Panic Buying Hits Palladium Market: What Comes Next?

This week, a white metal reached a rare feat. Palladium has traded at a higher cost per ounce than gold.

Last month, the palladium market pushed through all remaining technical barriers by posting a new all-time high. A chronic supply deficit now threatens to launch palladium prices into a super spike.

A true shortage of physical metal may be at hand. The primary source of demand is automakers who require palladium for catalytic converters. Supply, meanwhile, comes primarily (more than 80%) from just two unreliable countries: Russia and South Africa.

On the London Bullion Market Association (LBMA) exchange, the palladium market is showing signs of extreme stress – even panic.

LBMA lease rates for palladium, which in recent years hovered barely above zero, have shot up to as high as 22%. That means palladium users are willing to pay loan shark rates just to be able to get their hands on this scarce commodity.

Could the palladium market be foreshadowing future developments in platinum, silver, and perhaps even gold? That question now figures prominently in the minds of metals investors.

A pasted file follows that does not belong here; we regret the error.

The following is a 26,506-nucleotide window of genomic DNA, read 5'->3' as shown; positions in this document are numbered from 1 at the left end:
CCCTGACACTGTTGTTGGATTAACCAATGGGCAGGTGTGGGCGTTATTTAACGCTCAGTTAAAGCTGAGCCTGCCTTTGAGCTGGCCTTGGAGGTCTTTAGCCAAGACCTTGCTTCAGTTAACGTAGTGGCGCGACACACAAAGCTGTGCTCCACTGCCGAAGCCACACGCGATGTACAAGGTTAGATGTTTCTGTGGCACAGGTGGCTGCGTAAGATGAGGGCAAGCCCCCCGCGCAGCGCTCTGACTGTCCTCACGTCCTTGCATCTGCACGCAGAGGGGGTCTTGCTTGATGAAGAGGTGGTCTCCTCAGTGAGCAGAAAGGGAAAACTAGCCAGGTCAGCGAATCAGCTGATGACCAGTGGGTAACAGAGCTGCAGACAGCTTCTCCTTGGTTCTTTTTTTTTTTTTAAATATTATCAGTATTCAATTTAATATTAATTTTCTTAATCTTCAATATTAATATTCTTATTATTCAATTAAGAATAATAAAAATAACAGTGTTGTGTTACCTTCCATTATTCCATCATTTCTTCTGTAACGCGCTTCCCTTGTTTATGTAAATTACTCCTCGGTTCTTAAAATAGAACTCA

Many silver bugs point to mining supply deficits as well as years of artificial price suppression as reasons to expect shortages and buying panics in silver. They may well be right.

However, the metal that tends to follow most closely in palladium’s footsteps is platinum. Both metals are used in catalytic converters. So when one gets substantially more expensive than the other, manufacturers have an incentive to switch.

Switching from palladium to platinum isn’t as simple as it sounds. With some modern high-performance catalytic converters, only palladium works. It can take up to 18 months for automakers to re-tool their production lines for a switch.

With platinum currently selling at a discount of more than $400/oz. to palladium, the economic incentives to substitute should start driving more demand to platinum. It will take place gradually – and the effect on price may be not, be apparent for months.

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